Remembering the Major League Debut of Addie Joss
Bob Toth | On 26, Apr 2016
The 2016 version of the Cleveland Indians has been hyped nationwide for their frightening starting rotation options, a strong group of right-handed pitchers who have looked good over the last several seasons and rival some of the best arms in the game. In 1902, a legendary Cleveland pitcher, who excelled for much of his nine-year career, began his journey on this date.
Back in the second season of the Cleveland franchise, a young arm just two weeks past his 22nd birthday took the mound at Sportsman’s Park in St. Louis to begin what would ultimately be a tragically short Hall of Fame career as one of the more dominating pitchers to ever hurl for the club in the 116-year history of the organization.
On April 26, 1902, Adrian “Addie” Joss made his Major League debut after two seasons in the Inter-State League with the Toledo Mud Hens. It came the day after a two-hitter by his teammate Gene Wright, who limited singles to Davy Jones and Dick Padden in a 10-0 shutout of the St. Louis Browns for Cleveland’s first win of the year. He struck out six and walked two. No runner was said to have reached second base and, in relation to his stuff on the mound, it was reported that “[h]is speed today was terrific, while his swift drop curves proved most mystifying” (Cleveland Plain Dealer, April 25, 1902). The Bluebirds, as they were still referred to in the Cleveland publication, put up 21 hits on the way to their big day, dealing the Browns their first loss of the season.
Many could have thought it tough to follow up a 10-0 two-hit shutout with anything better, especially from a player making his first Major League start. But as history would show, Joss did not fear the big stage, as he would find himself in pressure-packed moments more than once over the course of his devastatingly short professional career.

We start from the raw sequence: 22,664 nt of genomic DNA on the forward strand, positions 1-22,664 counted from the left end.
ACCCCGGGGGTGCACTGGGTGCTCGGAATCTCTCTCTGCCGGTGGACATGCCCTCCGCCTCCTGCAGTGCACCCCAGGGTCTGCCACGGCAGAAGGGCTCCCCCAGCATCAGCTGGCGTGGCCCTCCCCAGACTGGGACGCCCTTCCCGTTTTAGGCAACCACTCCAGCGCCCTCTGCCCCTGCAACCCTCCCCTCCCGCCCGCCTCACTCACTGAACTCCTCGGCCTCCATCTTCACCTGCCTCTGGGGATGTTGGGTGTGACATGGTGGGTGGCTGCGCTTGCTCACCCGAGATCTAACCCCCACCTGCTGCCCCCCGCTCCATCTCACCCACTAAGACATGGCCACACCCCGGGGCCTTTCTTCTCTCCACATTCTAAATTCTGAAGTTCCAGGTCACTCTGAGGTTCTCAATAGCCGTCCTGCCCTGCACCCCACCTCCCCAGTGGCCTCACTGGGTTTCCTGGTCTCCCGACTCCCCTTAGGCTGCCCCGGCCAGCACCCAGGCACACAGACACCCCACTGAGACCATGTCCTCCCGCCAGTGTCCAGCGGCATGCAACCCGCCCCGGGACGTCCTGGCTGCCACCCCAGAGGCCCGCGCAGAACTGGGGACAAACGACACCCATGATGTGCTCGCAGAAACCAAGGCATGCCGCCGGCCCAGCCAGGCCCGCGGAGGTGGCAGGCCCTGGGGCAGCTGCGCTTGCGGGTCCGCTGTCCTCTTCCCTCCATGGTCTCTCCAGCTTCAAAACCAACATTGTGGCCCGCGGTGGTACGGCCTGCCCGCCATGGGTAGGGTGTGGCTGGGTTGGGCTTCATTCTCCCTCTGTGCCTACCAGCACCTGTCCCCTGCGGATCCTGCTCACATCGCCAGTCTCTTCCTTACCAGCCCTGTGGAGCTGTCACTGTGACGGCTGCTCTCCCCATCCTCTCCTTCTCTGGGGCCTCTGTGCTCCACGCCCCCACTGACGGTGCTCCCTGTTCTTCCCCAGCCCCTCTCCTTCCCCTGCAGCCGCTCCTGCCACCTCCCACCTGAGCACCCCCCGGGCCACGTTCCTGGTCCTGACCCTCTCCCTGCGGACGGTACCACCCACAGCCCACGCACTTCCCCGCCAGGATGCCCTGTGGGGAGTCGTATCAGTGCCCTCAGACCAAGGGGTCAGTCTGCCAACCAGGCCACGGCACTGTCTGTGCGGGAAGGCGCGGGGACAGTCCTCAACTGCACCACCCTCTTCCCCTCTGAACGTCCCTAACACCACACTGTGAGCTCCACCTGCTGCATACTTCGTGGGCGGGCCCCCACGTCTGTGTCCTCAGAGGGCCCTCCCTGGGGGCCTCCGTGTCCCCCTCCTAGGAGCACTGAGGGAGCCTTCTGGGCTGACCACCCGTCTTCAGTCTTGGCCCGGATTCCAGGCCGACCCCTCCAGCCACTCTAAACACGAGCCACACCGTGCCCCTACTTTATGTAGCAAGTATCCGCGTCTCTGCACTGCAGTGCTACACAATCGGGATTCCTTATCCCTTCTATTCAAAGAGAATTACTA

“If Wright could hold them down to two hits,” shared Joss with The Plain Dealer the day before his first start, “I will hold ‘em down to four.”
So, of course, Joss did what any rookie pitcher making his MLB debut would do – he defeated the Browns by tossing a one-hitter in a 3-0 Cleveland victory.
The lone hit was a controversial sixth inning single by Jesse Burkett, a future Hall of Famer himself and a long-time member of the defunct Cleveland Spiders of the National League. Just the season before, Burkett had led the Senior Circuit with a .376 average while with St. Louis’ other professional team, the Cardinals.
The umpire for the series, former Major Leaguer Bob Caruthers, had already been criticized the day before for some of his judgments on the field, and his strike zone was apparently a tight one. But more critical to the outcome of the game was his ruling on the two-strike hit from Burkett. The Cleveland right fielder Zaza Harvey charged in and, according to the staff special in The Plain Dealer, caught the ball three inches from the ground. Caruthers ruled differently, saying that Harvey had scooped the ball off of the ground, ending the no-hitter of Joss after five-plus innings.
A total of five base runners reached first base, including Burkett’s gift single. Three more drew walks off of the rookie right-hander and another got on board courtesy of an error by John Gochnaur. Joss struck out the side in the second on ten pitches. He retired the side in order in the first, second, fourth, fifth, eighth, and ninth innings and faced just four in the third and seventh. The sixth was his lone difficult inning, facing five Browns batters.